While we’d all agree about how COVID has adversely affected many areas of our lives and businesses, we’d also have to admit that our industry fared well in 2021. Most of our dealer partners across the country have told us 2021 was a strong year from a revenue standpoint.

Many of those same folks, however, shared that while overall revenue dollars were higher, they didn’t feel like they did as well as they should have from a margin standpoint. For some, they were just so busy that many things they’d normally pay attention to sort of fell through the cracks.

Will 2022 be as strong? It depends on who you ask. Either way, the first part of the year is always a great time to step back and refocus on fundamentals.
You’ve heard the question a million times, “Are you working on your business, or in your business?”

I get it … the size of your business has an enormous effect on the answer to that question. Labor issues, prevalent long before, and exacerbated by, COVID continue to drive how we operate.

Working in and on don’t have to be mutually exclusive. One of the keys to doing this is determining the most important metrics that define the strengths and weaknesses of your business and figuring out a cadence allowing for regular review.

Last week at an industry event, someone that I have the utmost respect for posed a question for the owners in the room. “Is your monthly P&L an autopsy, or a total shock?”

In most cases, autopsies are performed to confirm a previous determination of causation. This goes to our original question of leading versus lagging.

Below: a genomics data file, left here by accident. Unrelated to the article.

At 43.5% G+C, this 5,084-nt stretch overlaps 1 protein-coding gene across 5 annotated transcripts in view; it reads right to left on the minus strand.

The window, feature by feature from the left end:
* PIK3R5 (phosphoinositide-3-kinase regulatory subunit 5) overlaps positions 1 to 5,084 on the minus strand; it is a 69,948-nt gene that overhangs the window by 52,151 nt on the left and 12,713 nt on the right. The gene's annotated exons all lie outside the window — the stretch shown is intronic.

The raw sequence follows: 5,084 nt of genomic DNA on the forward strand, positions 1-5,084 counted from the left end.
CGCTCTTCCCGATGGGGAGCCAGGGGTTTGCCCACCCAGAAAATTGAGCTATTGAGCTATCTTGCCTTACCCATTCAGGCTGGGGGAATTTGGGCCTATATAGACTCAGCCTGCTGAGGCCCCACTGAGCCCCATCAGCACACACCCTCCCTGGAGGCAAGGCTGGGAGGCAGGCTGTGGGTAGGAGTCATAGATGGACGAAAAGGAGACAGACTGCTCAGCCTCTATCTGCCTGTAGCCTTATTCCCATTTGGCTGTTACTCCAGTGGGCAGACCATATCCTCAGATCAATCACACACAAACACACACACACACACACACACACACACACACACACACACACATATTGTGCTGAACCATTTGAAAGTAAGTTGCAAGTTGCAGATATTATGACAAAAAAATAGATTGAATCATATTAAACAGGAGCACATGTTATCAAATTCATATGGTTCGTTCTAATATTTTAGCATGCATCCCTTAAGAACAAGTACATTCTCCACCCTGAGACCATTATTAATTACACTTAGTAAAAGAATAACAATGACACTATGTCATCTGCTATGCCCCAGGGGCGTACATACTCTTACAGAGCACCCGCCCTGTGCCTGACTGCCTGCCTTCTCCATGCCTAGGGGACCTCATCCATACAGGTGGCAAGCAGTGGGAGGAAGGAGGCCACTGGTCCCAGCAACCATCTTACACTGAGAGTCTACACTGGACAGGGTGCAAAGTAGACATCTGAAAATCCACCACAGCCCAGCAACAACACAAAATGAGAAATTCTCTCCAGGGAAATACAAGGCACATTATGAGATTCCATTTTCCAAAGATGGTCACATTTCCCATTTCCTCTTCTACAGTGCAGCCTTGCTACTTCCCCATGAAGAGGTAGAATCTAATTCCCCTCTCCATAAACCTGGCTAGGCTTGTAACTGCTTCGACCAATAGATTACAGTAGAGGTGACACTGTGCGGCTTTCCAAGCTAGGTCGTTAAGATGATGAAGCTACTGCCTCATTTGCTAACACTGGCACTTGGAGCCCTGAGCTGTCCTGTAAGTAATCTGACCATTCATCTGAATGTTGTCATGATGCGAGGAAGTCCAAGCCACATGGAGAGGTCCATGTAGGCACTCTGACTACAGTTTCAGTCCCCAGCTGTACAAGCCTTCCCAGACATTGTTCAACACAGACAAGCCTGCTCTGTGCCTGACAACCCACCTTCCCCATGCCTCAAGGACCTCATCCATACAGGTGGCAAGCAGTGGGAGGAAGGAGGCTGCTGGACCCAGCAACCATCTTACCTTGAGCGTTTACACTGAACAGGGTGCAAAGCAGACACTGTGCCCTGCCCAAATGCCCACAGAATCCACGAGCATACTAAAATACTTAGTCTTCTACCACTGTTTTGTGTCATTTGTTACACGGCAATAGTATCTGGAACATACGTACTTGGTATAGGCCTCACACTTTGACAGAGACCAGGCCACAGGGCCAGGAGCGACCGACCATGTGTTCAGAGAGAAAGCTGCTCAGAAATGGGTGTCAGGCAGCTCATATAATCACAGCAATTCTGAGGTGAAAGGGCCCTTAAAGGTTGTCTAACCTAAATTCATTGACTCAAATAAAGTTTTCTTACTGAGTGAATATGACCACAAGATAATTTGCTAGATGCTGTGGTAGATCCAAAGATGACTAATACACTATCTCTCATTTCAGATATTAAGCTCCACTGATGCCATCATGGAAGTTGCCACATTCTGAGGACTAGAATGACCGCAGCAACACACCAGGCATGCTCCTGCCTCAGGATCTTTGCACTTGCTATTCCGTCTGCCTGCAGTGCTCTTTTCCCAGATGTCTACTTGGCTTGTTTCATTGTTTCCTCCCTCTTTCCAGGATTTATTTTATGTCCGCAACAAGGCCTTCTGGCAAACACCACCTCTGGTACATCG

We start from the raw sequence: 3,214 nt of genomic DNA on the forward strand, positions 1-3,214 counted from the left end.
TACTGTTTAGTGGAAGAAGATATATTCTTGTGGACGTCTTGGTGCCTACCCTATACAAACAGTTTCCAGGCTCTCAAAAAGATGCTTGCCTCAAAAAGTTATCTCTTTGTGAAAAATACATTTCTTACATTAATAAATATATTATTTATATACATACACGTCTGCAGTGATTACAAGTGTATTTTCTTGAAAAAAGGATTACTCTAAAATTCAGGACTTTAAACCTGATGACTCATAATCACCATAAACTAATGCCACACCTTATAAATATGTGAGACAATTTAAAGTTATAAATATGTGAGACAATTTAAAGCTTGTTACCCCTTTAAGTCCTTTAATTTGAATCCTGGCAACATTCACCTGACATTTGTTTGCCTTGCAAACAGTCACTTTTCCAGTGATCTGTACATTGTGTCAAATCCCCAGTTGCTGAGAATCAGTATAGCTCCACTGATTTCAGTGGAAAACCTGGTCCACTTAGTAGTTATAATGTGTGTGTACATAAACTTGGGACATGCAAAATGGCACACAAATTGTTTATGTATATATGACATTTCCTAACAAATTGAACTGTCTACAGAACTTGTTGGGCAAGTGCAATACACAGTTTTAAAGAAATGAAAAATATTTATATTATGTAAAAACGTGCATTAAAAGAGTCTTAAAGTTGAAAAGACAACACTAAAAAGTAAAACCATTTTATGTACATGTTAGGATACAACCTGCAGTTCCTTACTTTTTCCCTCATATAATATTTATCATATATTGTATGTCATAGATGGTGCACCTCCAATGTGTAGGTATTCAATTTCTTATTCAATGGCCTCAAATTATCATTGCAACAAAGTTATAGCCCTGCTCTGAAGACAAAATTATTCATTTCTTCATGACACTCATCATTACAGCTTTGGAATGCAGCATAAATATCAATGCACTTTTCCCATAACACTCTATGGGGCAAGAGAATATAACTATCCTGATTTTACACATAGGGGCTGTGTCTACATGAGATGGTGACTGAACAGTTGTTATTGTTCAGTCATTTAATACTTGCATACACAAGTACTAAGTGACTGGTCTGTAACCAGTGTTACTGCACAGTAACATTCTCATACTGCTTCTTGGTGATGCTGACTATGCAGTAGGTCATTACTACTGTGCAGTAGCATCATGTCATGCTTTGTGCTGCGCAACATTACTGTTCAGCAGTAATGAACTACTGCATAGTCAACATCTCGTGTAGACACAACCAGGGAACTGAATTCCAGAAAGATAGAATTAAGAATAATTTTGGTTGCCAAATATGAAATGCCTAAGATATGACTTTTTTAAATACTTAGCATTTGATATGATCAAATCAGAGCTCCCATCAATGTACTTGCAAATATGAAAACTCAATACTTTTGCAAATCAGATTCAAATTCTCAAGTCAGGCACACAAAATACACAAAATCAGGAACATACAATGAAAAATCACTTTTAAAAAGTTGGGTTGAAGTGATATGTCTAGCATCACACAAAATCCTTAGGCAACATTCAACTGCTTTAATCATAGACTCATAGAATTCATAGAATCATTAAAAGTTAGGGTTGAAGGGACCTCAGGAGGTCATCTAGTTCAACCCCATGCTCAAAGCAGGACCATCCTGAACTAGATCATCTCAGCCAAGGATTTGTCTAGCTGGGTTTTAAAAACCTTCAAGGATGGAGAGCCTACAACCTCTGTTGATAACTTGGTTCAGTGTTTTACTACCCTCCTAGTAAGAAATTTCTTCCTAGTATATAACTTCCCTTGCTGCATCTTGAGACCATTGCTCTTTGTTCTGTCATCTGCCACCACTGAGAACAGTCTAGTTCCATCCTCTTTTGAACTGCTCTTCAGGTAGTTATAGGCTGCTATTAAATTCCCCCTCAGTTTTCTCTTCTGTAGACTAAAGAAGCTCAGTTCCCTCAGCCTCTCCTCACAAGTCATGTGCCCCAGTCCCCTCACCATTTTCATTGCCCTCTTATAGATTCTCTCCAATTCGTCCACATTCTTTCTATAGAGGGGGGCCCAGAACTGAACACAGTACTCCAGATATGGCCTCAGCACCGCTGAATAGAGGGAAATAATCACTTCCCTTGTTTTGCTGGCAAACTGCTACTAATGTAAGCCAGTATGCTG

Let me explain.

For many years, I’ve spent the last week of every year investing time in setting goals in all areas of my life for the coming year. I would review the goals and results from the prior year and how I was progressing on my medium- and long-term goals as well, and then set new short-, medium- and long-term goals for the coming year.

I became much more successful in achieving goals when I began to define specific actions, when taken on a regular basis, would lead to overall achievement.

Goals, you see, are lagging indicators. In other words, lagging indicators are the results you hope to achieve. The individual actions are leading indicators, as focus on those actions (if properly defined) virtually guarantee the lagging results you seek. In many organizations that we work with, more time is spent tracking lagging indicators than the leading actions that could more readily affect success.

Of course, there’s work that goes into capturing the information necessary to properly define those leading indicators. Over the course of our next few visits, we’ll lay out the process and help overcome the shock.

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